A recent book on baseball umpires, reviewed positively, is entitled “As They See ‘Em”.  That reminded me of  a comment in the New Yorker many years ago about  hree umpires explaining how they called ‘em.

-- The first umpire said “Some’s balls and some’s strikes, and I calls ‘em as they is.”  

-- The second said “Some’s balls and some’s strikes and I calls ‘em as I sees ‘em.”

-- The third explained: “Some’s balls and some’s strikes, but they ain’t nothin’ till I calls ‘em.”  

This takes me right back to philosophy (and sometimes theology) class. What is truth?     

-- The first is the dogmatist. He is sure of his grasp of  objective truth--as they is.    

-- The second, more honestly, admits his own perspective is a bit more relative, or subjective. Truth depends upon his own eyesight and judgment--as he sees ‘em.

-- The third is also dogmatic, and I believe  the most dangerous. He is in charge, he constructs or imposes what he sees, his truth upon reality--as he calls ‘em.

How this applies to various media writers and commentators, and how this applies to spiritual and temporal leaders, I leave up to the viewer to decide.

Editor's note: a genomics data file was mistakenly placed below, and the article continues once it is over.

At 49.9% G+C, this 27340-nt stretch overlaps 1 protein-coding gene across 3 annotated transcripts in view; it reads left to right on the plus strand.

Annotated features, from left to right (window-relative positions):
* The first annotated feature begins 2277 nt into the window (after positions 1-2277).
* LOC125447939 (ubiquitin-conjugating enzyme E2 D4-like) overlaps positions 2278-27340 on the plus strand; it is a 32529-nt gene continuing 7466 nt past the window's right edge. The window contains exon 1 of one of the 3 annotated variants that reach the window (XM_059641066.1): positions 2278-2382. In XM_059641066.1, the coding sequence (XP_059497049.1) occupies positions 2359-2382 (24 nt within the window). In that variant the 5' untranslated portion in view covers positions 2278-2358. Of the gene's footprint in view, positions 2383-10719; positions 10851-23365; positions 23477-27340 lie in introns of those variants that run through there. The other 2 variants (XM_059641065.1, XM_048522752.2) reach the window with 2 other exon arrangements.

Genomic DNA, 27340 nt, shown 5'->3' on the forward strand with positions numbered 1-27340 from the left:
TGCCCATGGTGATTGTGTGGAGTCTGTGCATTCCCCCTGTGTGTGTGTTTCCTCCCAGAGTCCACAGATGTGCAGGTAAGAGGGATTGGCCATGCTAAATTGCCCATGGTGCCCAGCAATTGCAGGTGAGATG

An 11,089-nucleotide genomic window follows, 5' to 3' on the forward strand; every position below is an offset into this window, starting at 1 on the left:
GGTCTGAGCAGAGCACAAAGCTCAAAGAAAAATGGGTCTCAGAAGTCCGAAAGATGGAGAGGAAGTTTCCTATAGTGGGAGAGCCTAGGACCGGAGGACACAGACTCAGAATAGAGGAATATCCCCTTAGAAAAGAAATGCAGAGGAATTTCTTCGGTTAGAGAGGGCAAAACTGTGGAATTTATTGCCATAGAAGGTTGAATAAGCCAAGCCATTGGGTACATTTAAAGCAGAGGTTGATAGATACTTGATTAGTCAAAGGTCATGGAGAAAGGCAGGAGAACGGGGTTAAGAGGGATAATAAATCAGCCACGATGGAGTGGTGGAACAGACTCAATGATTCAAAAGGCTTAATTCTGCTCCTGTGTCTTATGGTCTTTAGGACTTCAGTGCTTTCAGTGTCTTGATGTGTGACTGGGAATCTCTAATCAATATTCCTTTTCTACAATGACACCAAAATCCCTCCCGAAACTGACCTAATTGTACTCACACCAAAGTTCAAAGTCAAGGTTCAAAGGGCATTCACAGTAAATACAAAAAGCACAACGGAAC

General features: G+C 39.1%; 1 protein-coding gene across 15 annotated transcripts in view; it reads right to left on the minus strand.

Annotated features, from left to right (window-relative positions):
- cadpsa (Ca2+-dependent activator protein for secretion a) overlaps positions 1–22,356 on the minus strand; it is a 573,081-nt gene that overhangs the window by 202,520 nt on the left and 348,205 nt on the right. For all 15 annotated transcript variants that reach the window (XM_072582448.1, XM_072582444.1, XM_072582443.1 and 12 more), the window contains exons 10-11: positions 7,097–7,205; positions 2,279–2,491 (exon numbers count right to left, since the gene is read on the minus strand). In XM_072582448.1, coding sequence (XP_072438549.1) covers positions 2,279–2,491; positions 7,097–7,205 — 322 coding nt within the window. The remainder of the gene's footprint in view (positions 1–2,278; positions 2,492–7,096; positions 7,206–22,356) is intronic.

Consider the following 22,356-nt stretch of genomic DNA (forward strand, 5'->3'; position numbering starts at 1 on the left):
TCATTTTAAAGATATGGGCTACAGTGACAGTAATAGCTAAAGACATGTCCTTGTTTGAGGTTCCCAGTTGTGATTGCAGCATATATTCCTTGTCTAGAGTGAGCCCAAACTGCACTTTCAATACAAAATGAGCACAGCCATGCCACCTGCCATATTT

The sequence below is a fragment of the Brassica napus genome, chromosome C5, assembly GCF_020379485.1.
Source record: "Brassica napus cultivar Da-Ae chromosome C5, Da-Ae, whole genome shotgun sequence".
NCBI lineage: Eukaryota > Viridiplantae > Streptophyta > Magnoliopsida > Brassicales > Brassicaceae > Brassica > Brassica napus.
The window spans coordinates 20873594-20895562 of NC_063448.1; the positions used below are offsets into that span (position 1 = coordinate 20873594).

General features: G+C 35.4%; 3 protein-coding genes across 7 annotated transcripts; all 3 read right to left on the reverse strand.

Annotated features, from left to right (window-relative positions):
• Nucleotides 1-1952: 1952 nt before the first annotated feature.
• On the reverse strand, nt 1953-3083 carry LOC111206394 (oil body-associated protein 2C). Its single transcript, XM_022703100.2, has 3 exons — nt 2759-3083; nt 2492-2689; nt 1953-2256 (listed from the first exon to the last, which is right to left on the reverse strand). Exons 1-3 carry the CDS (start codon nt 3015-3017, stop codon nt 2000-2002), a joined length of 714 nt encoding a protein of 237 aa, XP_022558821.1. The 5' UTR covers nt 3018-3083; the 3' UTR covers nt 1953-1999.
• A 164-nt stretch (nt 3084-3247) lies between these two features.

Peter Schineller, S.J.

Comments

Anonymous | 3/23/2009 - 2:24pm
Jever hear of the Magisterium? the Holy Father? Of Jesus Christ, Who is the Way and the Life and the Truth?
Anonymous | 3/22/2009 - 10:48pm
Well, you make a good point; on the other hand, for the sake of the game the pitch needs to be called; it is what I call it, as I see it and hopefully what it is. In the past there was no possibility of a replay, only a gathering of opinions; now, we can have a digital view within a framework of references. So, whatever the philosophy and attitude of the ump, still there is the truth and it can be determined. Still, was it a spit ball? I saw on national news a 5 second notice of the Pope at a Mass in Angola Africa attended by 1 million people. 30 seconds were given to the following news article about an actress. Hmmmm.